The FDA has announced plans to lift the ban on gay blood donors. Although the agency will continue to impose a deferment, gay and bisexual men would be able to donate blood one year after their “last sexual contact” with another man.
In 1983, U.S. Food and Drug Administration determined gay and bisexual men are, “as a group, at increased risk for HIV, hepatitis B,” and other sexually transmitted diseases. As a result, “men who have sex with other men” were indefinitely deferred as blood donors.
The agency cited numerous studies, which concluded male to male sexual contact accounts for a majority of HIV infections. Although the overall incidence of HIV has stabilized over the last ten years, the FDA’s deferment remained in place. The current policy essentially bans men from donating blood — if they have had sexual contact with another man “at any time since 1977.”
The recommended policy change would begin in 2015. As discussed in a press release, the changes are supported by the U.S. Department of Health and Human Services and the U.S. Food and Drug Administration.
“… in collaboration with other government agencies, the FDA has carefully examined and considered the available scientific evidence relevant to its blood donor deferral policy… including the results of several recently completed scientific studies and recent epidemiologic data… the agency will take the necessary steps to recommend a change to the blood donor deferral period for men who have sex with men… “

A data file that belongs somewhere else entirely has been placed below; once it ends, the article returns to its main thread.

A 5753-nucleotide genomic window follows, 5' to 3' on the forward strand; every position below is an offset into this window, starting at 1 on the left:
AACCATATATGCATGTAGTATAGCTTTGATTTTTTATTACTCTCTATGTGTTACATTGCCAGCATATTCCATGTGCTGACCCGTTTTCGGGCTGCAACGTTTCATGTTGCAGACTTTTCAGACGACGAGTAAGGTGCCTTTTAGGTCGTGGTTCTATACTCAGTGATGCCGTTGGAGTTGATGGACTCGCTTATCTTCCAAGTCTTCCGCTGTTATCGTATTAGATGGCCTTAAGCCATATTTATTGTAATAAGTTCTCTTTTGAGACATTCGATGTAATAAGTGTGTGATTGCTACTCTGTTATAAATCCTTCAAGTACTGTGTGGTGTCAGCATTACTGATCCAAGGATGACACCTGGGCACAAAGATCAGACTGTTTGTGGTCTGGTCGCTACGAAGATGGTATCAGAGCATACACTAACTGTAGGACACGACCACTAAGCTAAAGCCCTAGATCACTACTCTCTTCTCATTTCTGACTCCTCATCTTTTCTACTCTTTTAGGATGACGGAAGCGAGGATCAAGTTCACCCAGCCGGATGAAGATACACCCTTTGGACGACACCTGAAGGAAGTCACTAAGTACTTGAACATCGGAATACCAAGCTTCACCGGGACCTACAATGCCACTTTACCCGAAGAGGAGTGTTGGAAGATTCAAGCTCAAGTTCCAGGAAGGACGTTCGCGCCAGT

The FDA’s decision to lift the ban on gay blood donors is also endorsed by the HHS Advisory committee on Blood and Tissue Safety and Availability.
As safety is a top priority, the FDA is currently working with the NIH’s National Heart Lung and Blood Institute and the FDA to implement an extensive blood surveillance system. The system will allow the agencies monitor any negative impact caused by the policy change.
Harvard University professor Glenn Cohen said the change in policy “is a major victory for gay civil rights.” As reported by the New York Times, Cohen believes the change is a move in the right direction. However, he said the proposed policy is “still not rational enough,” as the new policy will still prohibit an estimated 3.8 percent of gay and bisexual men from donating blood.
The Williams Institute at the University of California estimates the new policy will increase the nation’s blood supply by more than 300,000 pints each year.
A draft of the FDA’s policy to lift the ban on gay blood donors will be available in 2015.
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